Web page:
Faculty Develop Interdisciplinary Minor In Medical Humanities
Members Plan To Present Proposal For A New Health Sciences Minor This Spring
Published: Thursday, February 21, 2013
Updated: Thursday, February 21, 2013 01:02
Medical Humanities, Health, and Culture (MHHC) may soon be joining the list of interdisciplinary minors at Boston College.
Professor Amy Boesky of the English department said that an array of faculty members, while conversing about their respective courses, realized that in some cases there was significant overlap in subject matter. The group realized that courses on topics such as the representation of the body and the history of illness in narrative could potentially fit into an interdisciplinary program in the medical humanities.
Last spring, Boesky, who has an interest in narrative medicine, applied to the Institute for the Liberal Arts (ILA) at BC for a grant to fund a series of development lunches in the fall of 2012. Her proposal was approved, and a group of about 16 faculty members from a wide array of academic fields—multiple departments from the College of Arts and Sciences, the Connell School of Nursing (CSON), and BC Law School were all represented—met monthly at the ILA. “We have been holding a series of workshops in which we talked about how could we come together from different disciplines to think about interdisciplinary approaches to health and health-care,” Boesky said. “What would it mean to approach these questions through different disciplines?”
The group considered these “big questions” about health and medicine through multiple lenses—sociological, historical, theological, and through the natural sciences—to see how a medical humanities minor might take shape. According to Boesky, the group discovered that a significant selection of courses already offered at BC would fall under the umbrella of medical humanities. She mentioned courses on HIV/AIDS in both CSON and theology, along with courses on end of life decisions in sociology and psychology, as examples of subject overlap that already existed across disciplines.
“We have talked with people in the pre-med office,” Boesky said. “We are working across disciplines and schools, with faculty from the professional schools as well as A&S—faculty from nursing, and also Dean Hashimoto from the Law School, who works on healthcare law—in order to bring together many different kinds of perspectives, and different kinds of students.” Boesky said that while students in the pre-med track and in CSON would be expected to express interest in the minor, the group was also considering students in the liberal arts—those who might be interested in different aspects of health, such as healthcare advocacy, scientific journalism, and the economics of healthcare and global health. “We’ve really been trying to imagine, across the University, what kinds of constituents can best be served by this kind of program, by thinking about the natural sciences, the social sciences, and the liberal arts together, in conversation with the professional schools,” she said.
At the group’s second meeting, Sarah van den Berg, a professor at Saint Louis University (SLU) who has been working in the fields of medical humanities and disability studies for over 20 years, spoke to the group. Van den Berg helped to launch a medical humanities minor at SLU, and shared her experience with structuring that program. “[Sarah van den Berg’s talk] was enriching for us, because it enabled us to come back together afterwards to think about how we might imagine a program at Boston College, drawing on our strengths and the mission of BC—and the larger ethical issues that matter to us as a community,” Boesky said.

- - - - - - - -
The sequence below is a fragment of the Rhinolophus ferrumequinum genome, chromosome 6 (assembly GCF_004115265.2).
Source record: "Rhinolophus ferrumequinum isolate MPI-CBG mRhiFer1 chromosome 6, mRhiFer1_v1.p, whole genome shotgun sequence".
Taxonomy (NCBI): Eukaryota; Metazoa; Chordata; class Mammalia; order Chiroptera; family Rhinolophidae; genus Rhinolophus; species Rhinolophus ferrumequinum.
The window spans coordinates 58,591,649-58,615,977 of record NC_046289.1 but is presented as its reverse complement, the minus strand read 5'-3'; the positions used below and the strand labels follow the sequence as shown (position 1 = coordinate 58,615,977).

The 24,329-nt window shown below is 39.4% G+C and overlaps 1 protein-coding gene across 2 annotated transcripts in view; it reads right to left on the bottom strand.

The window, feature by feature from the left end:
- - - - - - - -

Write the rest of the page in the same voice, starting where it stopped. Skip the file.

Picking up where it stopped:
Boesky stressed that the minor is still in the very early stages of development. The group hopes to present their proposal to the Education Policy Council (EPC)—a 12-member council in the Lynch School of Education that helps to plan, develop, coordinate and supervise changes to curriculum and courses—for approval this spring. Should the proposal gain approval, the group plans to launch a small pilot minor with a limited group of students. The pilot phase would be an opportunity to reach out to the student population, in order to ascertain their needs and interests. “It’s our sense that students are looking for interdisciplinary models for thinking about difficult but relevant questions—about healthcare, about the range of approaches to ideas about health and illness across many cultures,” Boesky said.
She went on to address possible reasons for recent interest in a more interdisciplinary approach to health science. “Medical humanities began back in the ’70s and ’80s, but has been importantly revived in in the last five to 10 years,” Boesky said. “There’s been very strong interest in this approach that has been coming from different programs and different parts of the country, and the world.” She discussed the changes to the MCAT that will take effect in 2015 as a driving force behind this revival in the medical humanities, saying that the exam’s new components reflect medical schools’ desire for a more well-rounded approach to the study of medicine. Boesky also stated that, while formulating an outline for the program, the group looked at similar movements that she’d noticed at Vanderbilt University, SLU, and the University of Oregon, as well as programs in human biology at Brown University and Stanford University. They also considered programs within medical schools, such as Columbia University’s program in narrative medicine and the overall emphasis on humanities courses within medical schools.